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Develop on Pantheon Like a Pro: Automating Environment Specific Configs with Quicksilver

I’ve gotten support issues from several clients that all revolve around a central theme: things need to happen differently on the development server than the live server and no one wants to manually change or configure anything. I’ve hacked together various solutions over the years and they always fall short in some way. Either they don’t work 100% of the time, or they’re too resource intensive, or they require too much manual intervention to be practical.

Recently, I’ve landed on a pretty solid workflow on Pantheon using Quicksliver. I won’t talk about Pantheon or the advantages that come with hosting and developing on their platform, you’re probably here because you already know. However, you may not know about Quicksilver.

Quicksilver is a relatively new part of Pantheon which allows for automating tasks and firing those tasks off before or after certain events on the Pantheon platform (pushing code, copying a database, flushing the cache…). Most of Pantheon’s examples are fairly trivial, and while they provide a good starting point for understanding the platform, they don’t really give you any best practices to follow or get you far in terms of something simple you can just drop into an existing site.

That’s what I’m going to give you!

First, the settings files. Yes, files. Strictly speaking you don’t need a settings.php file on Pantheon, but you do need one to use Drush, and you’ll want Drush available in Quicksilver. I’m establishing a best practice here in Rootid of creating a settings.dev.php, settings.test.php, and settings.live.php files and using the settings.local.php include pattern to bring in one of those values based on the PANTHEON_ENVIRONMENT constant. Note: I’m NOT using the $_ENV[‘PANTHEON_ENVIRONMENT’] variable, which doesn’t seem to be available in Drush. I want to do this because I want to create Quicksilver tasks that are 100% site independent. I want configuration to live in the site settings files, and the tasks to use those configurations instead of coupling configuration and tasks the way the examples do.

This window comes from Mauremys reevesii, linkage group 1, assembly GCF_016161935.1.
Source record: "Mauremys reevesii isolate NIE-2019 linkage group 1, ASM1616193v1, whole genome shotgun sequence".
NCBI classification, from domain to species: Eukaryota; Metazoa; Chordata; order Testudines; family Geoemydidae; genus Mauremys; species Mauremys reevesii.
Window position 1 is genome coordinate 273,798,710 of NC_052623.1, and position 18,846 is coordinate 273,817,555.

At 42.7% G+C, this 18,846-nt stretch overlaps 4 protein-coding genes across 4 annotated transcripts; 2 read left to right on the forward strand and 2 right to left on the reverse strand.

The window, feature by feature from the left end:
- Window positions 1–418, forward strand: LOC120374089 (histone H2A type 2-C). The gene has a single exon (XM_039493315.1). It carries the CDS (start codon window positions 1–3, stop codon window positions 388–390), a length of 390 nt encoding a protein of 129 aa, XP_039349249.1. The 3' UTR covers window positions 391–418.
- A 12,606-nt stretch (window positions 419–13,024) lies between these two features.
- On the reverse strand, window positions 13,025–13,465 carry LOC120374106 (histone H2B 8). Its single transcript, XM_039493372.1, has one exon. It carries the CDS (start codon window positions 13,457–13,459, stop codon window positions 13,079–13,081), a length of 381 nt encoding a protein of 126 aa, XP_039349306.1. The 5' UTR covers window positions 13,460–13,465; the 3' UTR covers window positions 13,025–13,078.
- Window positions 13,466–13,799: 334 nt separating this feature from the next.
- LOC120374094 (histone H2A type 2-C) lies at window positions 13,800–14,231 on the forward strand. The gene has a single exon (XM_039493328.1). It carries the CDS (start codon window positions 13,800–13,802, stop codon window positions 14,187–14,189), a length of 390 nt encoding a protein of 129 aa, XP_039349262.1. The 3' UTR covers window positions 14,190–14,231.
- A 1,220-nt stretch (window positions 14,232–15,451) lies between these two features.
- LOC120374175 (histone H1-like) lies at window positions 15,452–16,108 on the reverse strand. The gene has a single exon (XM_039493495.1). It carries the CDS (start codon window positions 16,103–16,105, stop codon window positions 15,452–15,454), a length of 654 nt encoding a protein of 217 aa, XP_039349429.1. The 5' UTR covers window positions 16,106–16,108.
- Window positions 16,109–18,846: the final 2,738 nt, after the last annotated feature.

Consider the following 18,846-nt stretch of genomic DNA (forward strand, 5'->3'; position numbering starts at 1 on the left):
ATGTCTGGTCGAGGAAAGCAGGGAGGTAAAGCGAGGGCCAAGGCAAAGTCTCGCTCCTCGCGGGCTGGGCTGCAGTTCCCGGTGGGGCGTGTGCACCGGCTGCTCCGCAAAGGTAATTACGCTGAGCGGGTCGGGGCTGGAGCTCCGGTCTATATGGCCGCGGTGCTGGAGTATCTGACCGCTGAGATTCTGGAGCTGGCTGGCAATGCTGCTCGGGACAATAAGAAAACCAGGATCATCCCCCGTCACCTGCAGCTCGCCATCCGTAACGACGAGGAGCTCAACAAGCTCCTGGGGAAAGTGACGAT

Breaking up your settings like this will allow you to easily define reusable settings files that you can just drop into a project. For my settings.dev.php I want to enable devel and disable Google Analytics, this is what my settings.dev.php looks like:

I’m adding an array to the $conf variable, qs_module_settings, and placing modules in the enabled/disabled array under it. I’ll define this in all three of my environment specific settings files. Now, I’ll create a Quicksilver task for enabling and disabling modules after the database is copied to an environment:

This task loads in the currently enabled and disabled modules, and the list of modules that should be enabled and disabled in the current environment. I want to note that I’m not doing a check to see which environment I’m in when I call this script. The assumption is that the settings file has made that call before this script was run. The correct values should be coming from the settings.<environment>.php file. This file should be saved to /private/scripts/update_modules/update_modules.php; the /private directory will prevent the script from being served to web users, the rest of the path is just to keep things clean.

Next, we need to create the pantheon.yml file to tell Pantheon that we want to enable Quicksilver and tell it about the service we’ve defined. The file is pretty self-explanatory, for more information than I could give here, check out the Pantheon Quicksilver docs. Place this file at the root of your site and it should be discovered when you commit it to your site:

Once all these files are in place push your code to Pantheon, copy the db from live to dev, and make sure your dev modules get enabled and the appropriate modules get disabled. Hopefully this help you on the path to a cleaner Pantheon workflow.

One more time I want to note that what I’m excited about with this setup is that the service being defined in update_modules.php is 100% independent of specific site configuration and as long as you always follow the same convention you can easily just drop it in to every site without modification.

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